10. Joe,

    Arr, matey! Them dibidis are cheap. Be sure to get more than one. Go!


  11. I fully sympathize.

    I too, at one time or another, have ended up in an argument with humorless commenters.

    But it's not uncommon to encounter people who will argue with you over the punchline of a joke - sometimes over the "facts" that lead up to the punchline or over the punchline itself, as in "that does not make any sense". At other times the argument is over the political correctness of the joke.

    Two of the greatest joke/satire killers are humorless and politically correct minds. Humorlessness is cured through rewiring the brain while political correctness is cured by not watching Oprah.

  12. Duly noted Joe. Wish me luck.

  13. Joe, what books would you consider to be the best you've read so far? Nothing too overwhelming, i hope. While paper backs would give the impression that one is cultured, would you recommend e-books?

  14. Nice observations MB.
    I like to call those politically-correct thinkers 'corny' or 'kill-joys'. I bet they live dull lives.

  15. 1DC, Charles Dickens, Great Expectations and David Copperfield are among my favorites. But I detested Dickens when I read him in high school, so I don't recommend him as a starting author. John Grisham is easy to read with good suspense. Just about anything he's done. And National Bookstore stocks his works. I've got them all. I mix him with heavier or thicker reads.

  16. MB, indeed. Not watching Oprah is something I've dedicated my life to.

  17. Thanks, friend. I really appreciate it. Really.
    If your articles were books i would have to ask you to sign them for me...

  18. Buencam, I tussled with benign0 and Ilda, The Great Protector of Englsichtzes Language. benign0 cannot seem to carry on impromptu conversational englsichtzes. He can but his englischtzes is diametrically opposite from the englsichtzes that he writes. benign0 has no patience to people like me that can think of totally refreshing attack on Filipinos. How he hates when I laugh HA! HA! HA! HA! HA!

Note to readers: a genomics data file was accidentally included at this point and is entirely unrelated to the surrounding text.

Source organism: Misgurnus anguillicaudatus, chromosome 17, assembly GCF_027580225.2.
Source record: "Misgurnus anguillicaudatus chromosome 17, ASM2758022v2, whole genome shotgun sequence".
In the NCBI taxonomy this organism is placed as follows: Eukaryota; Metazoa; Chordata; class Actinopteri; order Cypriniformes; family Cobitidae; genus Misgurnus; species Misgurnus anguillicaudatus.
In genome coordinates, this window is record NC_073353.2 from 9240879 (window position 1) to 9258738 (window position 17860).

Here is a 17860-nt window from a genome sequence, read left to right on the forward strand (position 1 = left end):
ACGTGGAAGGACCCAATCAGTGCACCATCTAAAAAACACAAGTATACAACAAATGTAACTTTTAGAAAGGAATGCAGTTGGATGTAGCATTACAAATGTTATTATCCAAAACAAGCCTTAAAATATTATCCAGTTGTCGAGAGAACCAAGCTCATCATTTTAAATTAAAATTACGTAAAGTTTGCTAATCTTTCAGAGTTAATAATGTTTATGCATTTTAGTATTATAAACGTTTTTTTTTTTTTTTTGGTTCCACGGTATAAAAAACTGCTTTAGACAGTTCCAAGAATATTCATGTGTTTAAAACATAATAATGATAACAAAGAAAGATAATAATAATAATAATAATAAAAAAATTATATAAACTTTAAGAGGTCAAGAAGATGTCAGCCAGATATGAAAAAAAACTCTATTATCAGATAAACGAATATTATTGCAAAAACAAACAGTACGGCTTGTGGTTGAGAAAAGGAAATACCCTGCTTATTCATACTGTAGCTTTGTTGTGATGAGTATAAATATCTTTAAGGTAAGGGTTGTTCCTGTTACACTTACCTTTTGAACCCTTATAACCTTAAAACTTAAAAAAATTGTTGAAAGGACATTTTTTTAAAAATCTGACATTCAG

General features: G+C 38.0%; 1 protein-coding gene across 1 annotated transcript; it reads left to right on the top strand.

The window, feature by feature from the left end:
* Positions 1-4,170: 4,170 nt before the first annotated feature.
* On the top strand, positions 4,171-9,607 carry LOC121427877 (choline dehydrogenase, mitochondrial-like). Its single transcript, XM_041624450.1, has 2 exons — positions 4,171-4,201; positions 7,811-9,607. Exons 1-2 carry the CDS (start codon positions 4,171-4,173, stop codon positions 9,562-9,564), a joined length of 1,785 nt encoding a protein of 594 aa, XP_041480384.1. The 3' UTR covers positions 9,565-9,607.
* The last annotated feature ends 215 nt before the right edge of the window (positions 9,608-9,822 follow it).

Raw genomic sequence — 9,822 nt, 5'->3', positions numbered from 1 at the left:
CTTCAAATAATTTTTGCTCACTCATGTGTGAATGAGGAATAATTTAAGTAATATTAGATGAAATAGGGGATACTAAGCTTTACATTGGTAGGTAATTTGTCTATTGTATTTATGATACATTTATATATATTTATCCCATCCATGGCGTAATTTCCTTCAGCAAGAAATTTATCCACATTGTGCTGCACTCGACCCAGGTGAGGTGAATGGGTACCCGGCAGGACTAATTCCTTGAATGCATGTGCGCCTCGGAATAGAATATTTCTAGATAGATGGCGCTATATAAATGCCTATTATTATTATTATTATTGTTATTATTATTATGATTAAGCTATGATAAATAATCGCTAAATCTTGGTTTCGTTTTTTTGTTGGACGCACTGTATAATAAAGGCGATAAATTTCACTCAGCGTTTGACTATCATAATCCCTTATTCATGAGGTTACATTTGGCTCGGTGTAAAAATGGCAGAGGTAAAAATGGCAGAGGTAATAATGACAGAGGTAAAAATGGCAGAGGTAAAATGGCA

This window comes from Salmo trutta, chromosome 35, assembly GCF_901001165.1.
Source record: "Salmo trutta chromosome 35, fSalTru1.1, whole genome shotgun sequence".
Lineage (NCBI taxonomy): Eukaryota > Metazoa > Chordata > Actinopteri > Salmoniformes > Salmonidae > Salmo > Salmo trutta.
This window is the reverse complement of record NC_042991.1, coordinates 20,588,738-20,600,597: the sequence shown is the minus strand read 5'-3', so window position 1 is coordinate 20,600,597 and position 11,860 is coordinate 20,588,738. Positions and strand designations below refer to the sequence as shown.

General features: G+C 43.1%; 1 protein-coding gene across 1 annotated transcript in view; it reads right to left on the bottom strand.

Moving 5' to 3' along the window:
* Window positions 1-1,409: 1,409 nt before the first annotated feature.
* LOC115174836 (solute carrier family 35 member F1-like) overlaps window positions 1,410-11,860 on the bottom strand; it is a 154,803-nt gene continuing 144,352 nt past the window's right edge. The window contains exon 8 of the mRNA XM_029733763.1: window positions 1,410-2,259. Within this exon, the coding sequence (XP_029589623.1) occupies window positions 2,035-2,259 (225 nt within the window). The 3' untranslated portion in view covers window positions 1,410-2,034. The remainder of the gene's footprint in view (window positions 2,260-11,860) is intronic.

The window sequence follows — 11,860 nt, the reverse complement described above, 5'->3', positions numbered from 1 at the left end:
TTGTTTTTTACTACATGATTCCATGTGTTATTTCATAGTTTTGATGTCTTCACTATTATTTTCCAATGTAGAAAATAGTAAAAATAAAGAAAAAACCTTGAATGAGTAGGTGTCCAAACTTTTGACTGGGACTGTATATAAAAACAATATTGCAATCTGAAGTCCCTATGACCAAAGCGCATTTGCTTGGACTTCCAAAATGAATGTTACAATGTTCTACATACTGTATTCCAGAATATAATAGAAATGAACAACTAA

I remember when I put out the word "viral" using a different handle. The dude explained "viral" like it was the first the monkeys heard. benign0 also explained why Lexi against Lexuses. But I stay with the Lexuses as plural of Lexus not LEXI !

    benign0 has no sense of humor. He wanted to be original but unfortunately, I'm always ahead of him with it comes to originality.

  19. HAHAHA ! How I love John Grisham. I've read all his books. John Grisham taught me law more than what I am still learning from Philippine University. I recommend John Grisham to all the Senators, Congressmen, Lawyers, Prosecutors, idiot-oblivious-clueless-coin-operated Philippine media.

    Reading John Grisham feels like I graduated from Pepperdine U.

    I like Dan Brown, too ! Angels and Demons and da Vinci Code. Truly, I just struggle with Tom Clancy too much techno booglers

  20. Filiipnos do not read. In area code in America 90004 it is peppered and surrounded by LA city libraries. There are two in Koreatown, one in Wilshire financial district and one close to Beverly and Western. There is that one on Sunset, Melrose, Fairfax District, Temple Street now these areas I mentioned is thick with Filipinos. In fact, Filipinotown is within these libaries. Filiipno town is virtually ringed with libraries. AND NO FILIPINOS GO TO LIBRARIES ! HAHAHA ! HAHAHA ! HAHAH! Only the Koreanese, Mexicanese, Chinese and other minorities which the Filipinos derided as to have terrible englischtzes pronounciation and serial manglers of englsichtzes that they hold dear.

    Where Filipinos live there are no Barnes&NObles. Why would CEO of Barnes&Nobles and Borders put up bookstores where Filipinos do not read.

    They'd rather watch WoWoWieee and TFC and the closest show to Jeopardy they watch is Game-Ka-Na-Ba because it's hosted by stars and starlets and ocho-ocho danchers !

  21. For a moment there MR, i thought The Joker was back in Gotham. You sure know how to laugh your heart out...

    Allow me to leave you guys with the impeccable words of a contemporary writer:
    "This seems to me to be a side-effect of the tendency to look for ways to appear cool by diminishing others. You see this behavior in some blog commenters...The lower you can push others, the higher you seem to be . . . even if you are very much cemented to the bottom."
    - America, J., The Manhood Chronicle, Aug. 2011,